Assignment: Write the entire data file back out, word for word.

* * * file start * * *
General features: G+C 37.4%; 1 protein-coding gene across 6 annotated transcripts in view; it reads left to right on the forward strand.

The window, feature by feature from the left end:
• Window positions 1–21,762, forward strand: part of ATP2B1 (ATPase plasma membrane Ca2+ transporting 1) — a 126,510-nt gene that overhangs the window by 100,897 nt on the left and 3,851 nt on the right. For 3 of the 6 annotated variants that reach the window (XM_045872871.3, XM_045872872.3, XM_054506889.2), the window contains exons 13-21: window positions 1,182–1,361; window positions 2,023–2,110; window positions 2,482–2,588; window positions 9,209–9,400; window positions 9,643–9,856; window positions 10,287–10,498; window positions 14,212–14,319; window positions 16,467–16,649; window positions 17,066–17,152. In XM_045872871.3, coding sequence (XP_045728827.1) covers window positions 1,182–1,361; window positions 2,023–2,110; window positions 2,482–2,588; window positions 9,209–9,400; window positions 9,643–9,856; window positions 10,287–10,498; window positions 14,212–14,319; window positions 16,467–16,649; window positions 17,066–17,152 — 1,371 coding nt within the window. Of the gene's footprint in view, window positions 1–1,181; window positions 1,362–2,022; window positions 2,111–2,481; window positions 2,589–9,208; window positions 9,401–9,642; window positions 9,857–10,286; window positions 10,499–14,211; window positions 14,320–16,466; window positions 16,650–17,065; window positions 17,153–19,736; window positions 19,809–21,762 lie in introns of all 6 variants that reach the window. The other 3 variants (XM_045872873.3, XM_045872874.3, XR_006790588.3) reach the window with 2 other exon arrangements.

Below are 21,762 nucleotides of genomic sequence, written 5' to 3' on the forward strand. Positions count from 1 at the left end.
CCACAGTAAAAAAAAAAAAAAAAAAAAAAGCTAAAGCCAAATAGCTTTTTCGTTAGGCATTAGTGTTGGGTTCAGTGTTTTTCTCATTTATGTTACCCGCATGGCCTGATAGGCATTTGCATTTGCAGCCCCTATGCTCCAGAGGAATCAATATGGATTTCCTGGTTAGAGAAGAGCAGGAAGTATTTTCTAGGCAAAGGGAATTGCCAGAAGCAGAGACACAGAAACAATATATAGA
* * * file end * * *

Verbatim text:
General features: G+C 37.4%; 1 protein-coding gene across 6 annotated transcripts in view; it reads left to right on the forward strand.

The window, feature by feature from the left end:
• Window positions 1–21,762, forward strand: part of ATP2B1 (ATPase plasma membrane Ca2+ transporting 1) — a 126,510-nt gene that overhangs the window by 100,897 nt on the left and 3,851 nt on the right. For 3 of the 6 annotated variants that reach the window (XM_045872871.3, XM_045872872.3, XM_054506889.2), the window contains exons 13-21: window positions 1,182–1,361; window positions 2,023–2,110; window positions 2,482–2,588; window positions 9,209–9,400; window positions 9,643–9,856; window positions 10,287–10,498; window positions 14,212–14,319; window positions 16,467–16,649; window positions 17,066–17,152. In XM_045872871.3, coding sequence (XP_045728827.1) covers window positions 1,182–1,361; window positions 2,023–2,110; window positions 2,482–2,588; window positions 9,209–9,400; window positions 9,643–9,856; window positions 10,287–10,498; window positions 14,212–14,319; window positions 16,467–16,649; window positions 17,066–17,152 — 1,371 coding nt within the window. Of the gene's footprint in view, window positions 1–1,181; window positions 1,362–2,022; window positions 2,111–2,481; window positions 2,589–9,208; window positions 9,401–9,642; window positions 9,857–10,286; window positions 10,499–14,211; window positions 14,320–16,466; window positions 16,650–17,065; window positions 17,153–19,736; window positions 19,809–21,762 lie in introns of all 6 variants that reach the window. The other 3 variants (XM_045872873.3, XM_045872874.3, XR_006790588.3) reach the window with 2 other exon arrangements.

Below are 21,762 nucleotides of genomic sequence, written 5' to 3' on the forward strand. Positions count from 1 at the left end.
CCACAGTAAAAAAAAAAAAAAAAAAAAAAGCTAAAGCCAAATAGCTTTTTCGTTAGGCATTAGTGTTGGGTTCAGTGTTTTTCTCATTTATGTTACCCGCATGGCCTGATAGGCATTTGCATTTGCAGCCCCTATGCTCCAGAGGAATCAATATGGATTTCCTGGTTAGAGAAGAGCAGGAAGTATTTTCTAGGCAAAGGGAATTGCCAGAAGCAGAGACACAGAAACAATATATAGA